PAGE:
5 Tiny Ways To Stop Being A People-Pleaser

Learn how to be in your own corner.

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For most of my life, I've been a people pleaser and have taken pride in being easy-going and flexible. However, after my divorce, I became intensely aware of how I often gave too much in my marriage and was left feeling depleted. Although I've mostly recovered from this tendency, remnants of my former people-pleasing self linger. Consequently, I'm on the lookout for situations where I'm likely to revert to a pattern of approval-seeking and neglect my needs.


What exactly is a "people pleaser?" In his book Making Peace With Your Parents, Dr. Harold Bloomfield coined the term "Approval Trap" to describe people who go out of their way to make sure someone else is happy, to the detriment of their happiness. They seek approval from others due to unresolved issues with their parents. Becoming a people pleaser is a way in which many individuals neglect to set boundaries and convey to others that they're not good enough, and learning how to stop can be great relationship advice for women in particular.

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What causes individuals to become people pleasers? In many cases, individuals develop a pattern of putting other people's needs before their own due to dysfunction in their family of origin. In my case, my parents divorced when I was seven years old and I dealt with high conflict and rivalry between my mother and stepmother. My mother also relied on me to "keep the peace." Some women, like me, leaned on too much by their parents growing up, and took on a caregiver role in their family.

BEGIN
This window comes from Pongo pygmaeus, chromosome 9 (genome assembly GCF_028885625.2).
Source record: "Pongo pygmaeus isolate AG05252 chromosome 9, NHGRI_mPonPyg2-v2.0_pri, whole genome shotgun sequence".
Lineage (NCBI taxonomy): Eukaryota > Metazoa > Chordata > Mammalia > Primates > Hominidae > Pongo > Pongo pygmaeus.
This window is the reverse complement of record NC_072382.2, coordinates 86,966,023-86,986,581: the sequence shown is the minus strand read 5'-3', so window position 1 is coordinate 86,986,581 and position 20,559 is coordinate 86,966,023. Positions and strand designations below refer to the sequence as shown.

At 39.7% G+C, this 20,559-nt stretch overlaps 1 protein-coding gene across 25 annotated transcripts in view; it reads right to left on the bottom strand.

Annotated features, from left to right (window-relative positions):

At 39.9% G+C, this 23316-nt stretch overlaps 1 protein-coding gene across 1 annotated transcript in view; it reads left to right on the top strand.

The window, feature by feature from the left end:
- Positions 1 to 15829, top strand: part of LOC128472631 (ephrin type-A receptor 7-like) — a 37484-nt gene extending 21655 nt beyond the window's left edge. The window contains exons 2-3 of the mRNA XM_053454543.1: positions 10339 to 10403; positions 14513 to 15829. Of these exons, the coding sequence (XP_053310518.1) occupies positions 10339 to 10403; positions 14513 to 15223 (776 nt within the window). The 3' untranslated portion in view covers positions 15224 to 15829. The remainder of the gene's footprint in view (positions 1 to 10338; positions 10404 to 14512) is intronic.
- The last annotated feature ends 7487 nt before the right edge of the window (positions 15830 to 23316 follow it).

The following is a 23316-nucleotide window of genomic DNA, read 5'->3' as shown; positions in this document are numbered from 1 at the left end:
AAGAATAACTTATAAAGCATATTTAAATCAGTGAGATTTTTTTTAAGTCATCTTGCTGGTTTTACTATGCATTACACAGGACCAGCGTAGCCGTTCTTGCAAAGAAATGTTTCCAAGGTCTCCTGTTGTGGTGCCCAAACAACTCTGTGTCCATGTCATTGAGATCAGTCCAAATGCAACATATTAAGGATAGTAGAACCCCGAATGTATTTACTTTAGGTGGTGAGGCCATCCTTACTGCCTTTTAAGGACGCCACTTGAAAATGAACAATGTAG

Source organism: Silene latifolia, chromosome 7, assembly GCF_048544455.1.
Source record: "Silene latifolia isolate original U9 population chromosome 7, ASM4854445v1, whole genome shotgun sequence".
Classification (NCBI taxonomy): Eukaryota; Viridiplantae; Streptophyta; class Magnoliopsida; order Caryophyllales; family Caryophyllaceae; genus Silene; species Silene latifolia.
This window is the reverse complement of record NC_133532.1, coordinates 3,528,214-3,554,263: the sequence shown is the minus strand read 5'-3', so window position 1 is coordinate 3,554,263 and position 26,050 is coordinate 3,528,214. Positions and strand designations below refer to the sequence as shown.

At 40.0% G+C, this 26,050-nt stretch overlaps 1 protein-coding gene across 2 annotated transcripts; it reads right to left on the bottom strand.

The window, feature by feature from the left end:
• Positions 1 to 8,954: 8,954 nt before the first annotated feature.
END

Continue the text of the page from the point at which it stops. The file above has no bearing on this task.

Consequently, you may have learned to be a people pleaser because of being fearful of losing the approval of others. Fear of rejection often lies at the root of a person's tendency to bend over backward to please others — sometimes at the expense of their happiness. While it's admirable to be a caring person, learning to love and respect myself has helped me to set healthy boundaries and to say "no" without feeling guilty.

Studies show that women are socialized to be obedient and responsible, which sets the stage for people pleasing. It's natural for girls to grow up feeling that it's desirable to be in a good mood, flexible, and to subordinate their needs to others. Unfortunately, this tendency can set the stage for unhealthy boundaries in relationships. While some men may become people pleasers, it appears more often in women. Over time, a lack of setting boundaries in relationships can damage a woman's sense of self-worth. Fortunately, this damage is reversible with self-awareness and support from others. The first step to recovering from being a people pleaser is self-awareness. 

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Here are 5 tiny ways to stop being a people-pleaser:

1. Examine your childhood experiences and how you may have ignored your own needs to seek approval from others

Therapy, reading, and keeping a journal can aid you in this process.



2. If you are too agreeable, make a list of things that are important to you and begin pursuing some of them

Share the list with a friend and/or therapist. Recognize and accept that the way you feel about yourself inside reflects the way you relate to people outside.

3. Remember to be honest about your own needs with intimate partners, family members, and friends